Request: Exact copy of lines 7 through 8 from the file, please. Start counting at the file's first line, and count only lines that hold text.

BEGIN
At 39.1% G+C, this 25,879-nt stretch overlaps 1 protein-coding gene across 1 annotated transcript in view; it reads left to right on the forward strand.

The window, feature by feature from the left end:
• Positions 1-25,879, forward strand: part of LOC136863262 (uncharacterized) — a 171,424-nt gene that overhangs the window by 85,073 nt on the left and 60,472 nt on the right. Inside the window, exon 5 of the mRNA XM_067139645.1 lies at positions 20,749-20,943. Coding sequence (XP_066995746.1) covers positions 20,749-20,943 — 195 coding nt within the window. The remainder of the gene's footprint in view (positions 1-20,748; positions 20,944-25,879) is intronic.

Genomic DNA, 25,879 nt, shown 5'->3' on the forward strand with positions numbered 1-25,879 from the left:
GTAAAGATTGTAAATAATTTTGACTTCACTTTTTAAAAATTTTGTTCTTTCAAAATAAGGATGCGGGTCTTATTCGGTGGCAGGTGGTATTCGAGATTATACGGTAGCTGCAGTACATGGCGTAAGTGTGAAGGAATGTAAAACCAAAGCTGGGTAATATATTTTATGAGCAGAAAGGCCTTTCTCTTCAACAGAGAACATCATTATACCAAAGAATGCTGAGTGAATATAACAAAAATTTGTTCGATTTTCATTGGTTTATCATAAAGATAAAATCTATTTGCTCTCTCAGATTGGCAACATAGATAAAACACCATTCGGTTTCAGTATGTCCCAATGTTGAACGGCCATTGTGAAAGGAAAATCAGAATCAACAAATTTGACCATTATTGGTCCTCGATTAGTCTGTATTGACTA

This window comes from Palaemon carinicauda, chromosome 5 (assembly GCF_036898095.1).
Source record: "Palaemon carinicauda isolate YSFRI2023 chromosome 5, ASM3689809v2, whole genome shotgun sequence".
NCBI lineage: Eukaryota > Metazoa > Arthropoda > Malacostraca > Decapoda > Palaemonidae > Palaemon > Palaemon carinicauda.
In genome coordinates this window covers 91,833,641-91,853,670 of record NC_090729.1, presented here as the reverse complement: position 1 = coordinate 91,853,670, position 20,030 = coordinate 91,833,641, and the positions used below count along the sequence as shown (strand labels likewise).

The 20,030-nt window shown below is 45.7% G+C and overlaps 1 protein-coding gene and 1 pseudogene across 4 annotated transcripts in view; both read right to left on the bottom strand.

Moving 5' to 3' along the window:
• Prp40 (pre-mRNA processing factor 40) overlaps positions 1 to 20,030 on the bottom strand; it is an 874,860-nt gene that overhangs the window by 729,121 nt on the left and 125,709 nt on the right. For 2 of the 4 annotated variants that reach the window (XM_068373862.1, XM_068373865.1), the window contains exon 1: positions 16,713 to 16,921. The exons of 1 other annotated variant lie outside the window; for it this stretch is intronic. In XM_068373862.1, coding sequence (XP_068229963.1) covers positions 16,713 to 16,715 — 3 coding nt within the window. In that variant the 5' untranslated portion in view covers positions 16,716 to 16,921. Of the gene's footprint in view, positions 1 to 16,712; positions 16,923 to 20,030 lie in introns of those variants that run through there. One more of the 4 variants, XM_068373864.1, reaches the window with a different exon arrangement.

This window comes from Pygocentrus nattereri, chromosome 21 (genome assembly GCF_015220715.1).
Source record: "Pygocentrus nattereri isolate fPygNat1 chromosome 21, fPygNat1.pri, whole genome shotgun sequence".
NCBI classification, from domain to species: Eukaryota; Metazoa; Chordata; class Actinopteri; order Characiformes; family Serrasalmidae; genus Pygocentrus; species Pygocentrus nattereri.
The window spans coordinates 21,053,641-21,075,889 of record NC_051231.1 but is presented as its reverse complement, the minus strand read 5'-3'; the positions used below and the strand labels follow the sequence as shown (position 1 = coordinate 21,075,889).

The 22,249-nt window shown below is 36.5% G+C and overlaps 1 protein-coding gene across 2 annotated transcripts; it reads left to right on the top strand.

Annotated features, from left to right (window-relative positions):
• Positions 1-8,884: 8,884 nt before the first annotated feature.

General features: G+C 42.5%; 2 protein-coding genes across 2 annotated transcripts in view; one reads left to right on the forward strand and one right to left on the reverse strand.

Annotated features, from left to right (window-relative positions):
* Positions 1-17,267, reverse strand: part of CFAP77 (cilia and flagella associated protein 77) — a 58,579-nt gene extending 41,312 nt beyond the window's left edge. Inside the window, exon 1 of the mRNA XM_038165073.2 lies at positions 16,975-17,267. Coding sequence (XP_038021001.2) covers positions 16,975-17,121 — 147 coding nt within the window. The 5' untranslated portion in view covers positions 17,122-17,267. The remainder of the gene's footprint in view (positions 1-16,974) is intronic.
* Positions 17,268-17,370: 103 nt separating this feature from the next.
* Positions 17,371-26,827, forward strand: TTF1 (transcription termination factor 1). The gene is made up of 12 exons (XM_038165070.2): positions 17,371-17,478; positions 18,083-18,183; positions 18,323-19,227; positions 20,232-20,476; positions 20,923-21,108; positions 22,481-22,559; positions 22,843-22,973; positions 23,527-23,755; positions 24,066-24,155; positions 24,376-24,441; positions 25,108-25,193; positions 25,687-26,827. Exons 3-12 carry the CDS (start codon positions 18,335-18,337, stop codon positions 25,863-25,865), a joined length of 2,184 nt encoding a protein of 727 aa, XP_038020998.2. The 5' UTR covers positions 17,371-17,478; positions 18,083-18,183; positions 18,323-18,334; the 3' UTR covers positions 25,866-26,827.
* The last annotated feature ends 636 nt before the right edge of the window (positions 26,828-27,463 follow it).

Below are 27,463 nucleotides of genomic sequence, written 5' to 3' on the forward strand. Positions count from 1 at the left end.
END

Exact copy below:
Source record: "Palaemon carinicauda isolate YSFRI2023 chromosome 5, ASM3689809v2, whole genome shotgun sequence".
NCBI lineage: Eukaryota > Metazoa > Arthropoda > Malacostraca > Decapoda > Palaemonidae > Palaemon > Palaemon carinicauda.